The album feels like such a journey track by track, was that intentional?
I mean the track-listing and stuff obviously I put a lot of thought into that because I did want this album to kind of take you on this full circle journey as you mentioned, which I think it really does.
If you give it the grace to listen to it from front to back it, it starts out very kind of heavy and dark and almost bleak, and about halfway through there’s this kind of musical shift. It starts to starts to turn to say that there is light at the end of this very dark tunnel and there is hope if you want to see it.
So I think at the end of the day, this is album actually is a very hopeful record, and I hope that people will notice that and that it can provide some sort of solace and hope for people who might need that. Especially in these crazy times that we’re living in.
How are you planning to deliver the album in these unprecedented times?
Good question, my joke is what are plans… do we have plans anymore? Right now obviously the record just came out so I’m kind of letting that sit and, you know, hoping that people will take the time to kind of actually digest it in full.
What was your favourite clip to create out of the new videos?
I mean all of them, it’s like asking me to pick a favourite song. I can’t pick one, these are like my children.
One of them is not out yet and I don’t want to disclose that. But that one’s very special. So keep guessing with that one.
But, ’25’ was really fun. I mean I hadn’t worn a gown in how many years at this point so I just got to get all dolled up and glamorous was. That was fun.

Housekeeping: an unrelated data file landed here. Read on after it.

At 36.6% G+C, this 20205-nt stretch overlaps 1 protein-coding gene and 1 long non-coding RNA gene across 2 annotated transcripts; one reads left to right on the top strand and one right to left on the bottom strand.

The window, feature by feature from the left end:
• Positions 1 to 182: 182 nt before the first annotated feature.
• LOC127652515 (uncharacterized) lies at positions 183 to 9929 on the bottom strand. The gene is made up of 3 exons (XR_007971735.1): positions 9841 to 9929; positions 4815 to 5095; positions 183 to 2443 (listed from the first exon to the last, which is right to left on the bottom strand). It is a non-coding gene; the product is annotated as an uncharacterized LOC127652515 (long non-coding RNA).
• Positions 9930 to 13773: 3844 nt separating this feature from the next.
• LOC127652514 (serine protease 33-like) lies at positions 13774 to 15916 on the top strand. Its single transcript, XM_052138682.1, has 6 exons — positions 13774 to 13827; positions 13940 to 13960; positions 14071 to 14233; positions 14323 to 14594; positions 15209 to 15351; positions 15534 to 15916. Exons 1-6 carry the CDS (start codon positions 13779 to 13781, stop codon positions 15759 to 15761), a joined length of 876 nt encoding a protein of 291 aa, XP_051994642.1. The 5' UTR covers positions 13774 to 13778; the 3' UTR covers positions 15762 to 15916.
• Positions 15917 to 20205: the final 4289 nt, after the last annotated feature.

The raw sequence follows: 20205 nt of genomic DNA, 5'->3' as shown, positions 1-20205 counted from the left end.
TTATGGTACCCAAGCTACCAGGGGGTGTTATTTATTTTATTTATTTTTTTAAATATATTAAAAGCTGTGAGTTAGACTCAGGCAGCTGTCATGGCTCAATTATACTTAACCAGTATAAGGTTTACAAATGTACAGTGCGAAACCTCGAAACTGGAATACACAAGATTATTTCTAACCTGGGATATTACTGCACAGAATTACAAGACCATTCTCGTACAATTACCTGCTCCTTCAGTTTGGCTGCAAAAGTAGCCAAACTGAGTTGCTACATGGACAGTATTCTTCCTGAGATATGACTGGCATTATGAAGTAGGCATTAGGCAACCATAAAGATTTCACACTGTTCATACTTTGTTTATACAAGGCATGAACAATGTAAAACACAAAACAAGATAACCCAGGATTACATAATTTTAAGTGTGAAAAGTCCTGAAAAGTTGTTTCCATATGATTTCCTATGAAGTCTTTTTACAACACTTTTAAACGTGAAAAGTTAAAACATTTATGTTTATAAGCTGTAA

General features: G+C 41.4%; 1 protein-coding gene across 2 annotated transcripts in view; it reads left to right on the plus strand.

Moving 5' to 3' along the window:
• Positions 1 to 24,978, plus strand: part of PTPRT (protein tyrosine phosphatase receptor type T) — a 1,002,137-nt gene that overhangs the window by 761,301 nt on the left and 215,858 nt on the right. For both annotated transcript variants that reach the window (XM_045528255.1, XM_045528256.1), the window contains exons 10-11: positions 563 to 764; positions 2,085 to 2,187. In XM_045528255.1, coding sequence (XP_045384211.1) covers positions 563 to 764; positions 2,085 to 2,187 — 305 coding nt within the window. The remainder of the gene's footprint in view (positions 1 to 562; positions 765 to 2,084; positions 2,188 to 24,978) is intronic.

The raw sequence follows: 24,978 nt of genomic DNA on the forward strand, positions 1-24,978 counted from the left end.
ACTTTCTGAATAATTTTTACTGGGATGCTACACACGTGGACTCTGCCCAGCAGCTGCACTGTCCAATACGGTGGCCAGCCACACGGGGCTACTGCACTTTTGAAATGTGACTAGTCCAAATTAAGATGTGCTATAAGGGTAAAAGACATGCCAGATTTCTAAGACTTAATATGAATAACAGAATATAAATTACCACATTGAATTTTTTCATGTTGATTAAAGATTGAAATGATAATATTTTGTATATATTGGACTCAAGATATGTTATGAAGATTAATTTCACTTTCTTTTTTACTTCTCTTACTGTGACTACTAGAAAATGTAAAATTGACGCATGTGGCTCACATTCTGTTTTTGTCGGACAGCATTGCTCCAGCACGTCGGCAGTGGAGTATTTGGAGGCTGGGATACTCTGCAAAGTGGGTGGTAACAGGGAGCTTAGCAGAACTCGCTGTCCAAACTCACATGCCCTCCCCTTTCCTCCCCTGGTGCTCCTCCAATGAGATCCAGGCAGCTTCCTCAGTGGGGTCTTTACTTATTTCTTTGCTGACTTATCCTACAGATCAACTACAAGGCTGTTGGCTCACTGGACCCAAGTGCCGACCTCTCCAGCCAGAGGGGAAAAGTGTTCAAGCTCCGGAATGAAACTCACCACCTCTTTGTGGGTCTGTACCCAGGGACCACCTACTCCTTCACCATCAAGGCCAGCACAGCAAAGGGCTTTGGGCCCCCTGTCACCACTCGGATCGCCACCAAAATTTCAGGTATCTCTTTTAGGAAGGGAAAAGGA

‘And So It Went’ has this very strange feel to it that I don’t even know how to describe it. It kind of goes with the song but juxtapositions in a weird kind of artistic way that has this dark undertone to it – or overtone (or however you see it). But they were both a lot of work. It was like three in a week.
It was pretty insane. Like by the time we were done I was like, ‘Was any of that actually good? I don’t know I haven’t slept. I can’t think!’ We were jumping around so much and everyone’s in separate rooms and half of it’s being done on FaceTime. But I’m very proud with how they both turned out and the third one is going to be something really cool too.
I feel like you are carrying on the rock legacy in 2021. I don’t feel like there are too many bands who are kind of keeping rock intact and alive, who are also doing it on their own terms.
Um, thank you, first of all.
I think that the conversation or the question ‘is rock dead?’ has been circulating for years at this point and I get asked that all the time. And to me, my answer is like, ‘hell no it’s not dead’. You can’t kill rock and roll, rock and roll is one of the original art forms. It will never die because it stems from the blues.
It’s the most freeing form of music to me because it’s everything. It’s blues, it’s pop, it’s jazz, it’s funk, it’s hip hop, it’s soul and folk, it’s country.
Like it’s everything kind of put into one, and as a writer that’s a very freeing place to live, to not have to put any limitations on yourself. I simply write to express myself and to not have to put guidelines on myself is a really amazing place to be in.